Nostoc The cyanobacterial genus Nostoc includes many species that are highly diverse with respect to morphology, functional properties, biotic relations and habitat distribution. Nostoc species have filaments with normal photosynthetic cells and N2-fixing heterocysts and they periodically form resistant akinetes for survival and short motile filaments (hormogonia) for reproduction. Some species are free-living and many species engage in loose or obligate cooperation with land plants and fungi (e.g. lichens). A third, fascinating Nostoc type forms large gelatinous colonies of variable shape and structure in rice fields, freshwater lakes, ponds and streams and on alternating wet and dry soils or rock surfaces. The large gelatinous species require special adaptations to obtain sufficient light, nutrients and dissolved inorganic carbon in water and to survive the extreme variations in temperature, water supply and irradiance on naked soils and rock surfaces.

The gelatinous Nostoc species have filaments with normal photosynthetic cells and N2-fixing heterocysts embedded in an extensive gelatinous matrix of polysaccharides and many other organic substances providing biological and environmental protection. Large colony size imposes constraints on the use of external resources and the gelatinous matrix represents extra costs and reduced growth rates.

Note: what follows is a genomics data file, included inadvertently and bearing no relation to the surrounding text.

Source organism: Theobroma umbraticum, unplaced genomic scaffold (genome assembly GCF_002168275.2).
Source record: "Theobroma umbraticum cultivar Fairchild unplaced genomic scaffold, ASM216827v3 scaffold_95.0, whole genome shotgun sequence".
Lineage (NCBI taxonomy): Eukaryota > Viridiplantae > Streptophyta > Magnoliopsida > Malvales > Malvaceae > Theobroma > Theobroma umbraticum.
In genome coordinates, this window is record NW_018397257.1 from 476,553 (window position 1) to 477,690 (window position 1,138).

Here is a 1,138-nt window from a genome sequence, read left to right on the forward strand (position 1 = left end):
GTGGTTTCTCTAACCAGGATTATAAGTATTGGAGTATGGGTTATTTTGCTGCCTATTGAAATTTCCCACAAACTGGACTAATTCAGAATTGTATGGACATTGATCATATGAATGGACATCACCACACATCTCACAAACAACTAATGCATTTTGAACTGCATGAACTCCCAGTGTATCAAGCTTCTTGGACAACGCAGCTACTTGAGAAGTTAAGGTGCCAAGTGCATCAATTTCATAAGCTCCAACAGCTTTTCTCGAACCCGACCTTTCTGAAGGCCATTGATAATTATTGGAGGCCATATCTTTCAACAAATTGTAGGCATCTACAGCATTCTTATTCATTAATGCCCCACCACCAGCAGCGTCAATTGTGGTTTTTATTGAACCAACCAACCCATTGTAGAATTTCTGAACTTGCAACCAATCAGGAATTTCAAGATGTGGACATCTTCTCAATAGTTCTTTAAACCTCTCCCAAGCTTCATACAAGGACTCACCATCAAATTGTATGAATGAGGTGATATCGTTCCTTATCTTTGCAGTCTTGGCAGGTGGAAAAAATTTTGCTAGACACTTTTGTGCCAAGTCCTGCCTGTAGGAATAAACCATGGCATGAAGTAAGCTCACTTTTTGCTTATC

This review in Annals of Botany evaluates the mechanisms behind the low rates of growth and mortality, protection against environmental hazards and the persistence and longevity of gelatinous Nostoc colonies, and their ability to economize with highly limiting resources.

As free-living organisms and as symbionts in lichens, Nostoc species are both pioneers and permanent members of the vegetation of deserts, semideserts, dry grasslands and rock surfaces ranging in geographical distribution from polar to tropical regions. Their N input to these biomes can be of utmost importance. In a carefully mapped Low-Arctic tundra landscape, N2 fixation by cyanobacteria was twice the annual wet deposition of nitrogen. It remains unexplored how the high water-absorbing capacity and N2 fixation of Nostoc can facilitate the colonization of bare or newly exposed mineral surfaces by mosses and higher plants, thereby forming more stable vegetation and more organic soils. With the exposure of new mineral surfaces behind retreating glaciers on a warming Earth, this ecosystem service of Nostoc deserves future attention. Despite profound ecological differences between species, active growth of temperate specimens is mostly restricted to the same temperature range. Future studies should aim to unravel the processes behind the extreme persistence and low metabolism of Nostoc species under ambient resource supply on sediment and soil surfaces.

 

Sand-Jensen, K. (2014) Ecophysiology of gelatinous Nostoc colonies: unprecedented slow growth and survival in resource-poor and harsh environments. Annals of Botany, 114(1): 17-33.

 

Some good stuff in the recent edition of CBE Life Sciences Education

Diversity of flowering plant species
High School Students’ Learning and Perceptions of Phylogenetics of Flowering Plants. CBE Life Sci Educ vol. 13 no. 4 653-665 doi: 10.1187/cbe.14-04-0074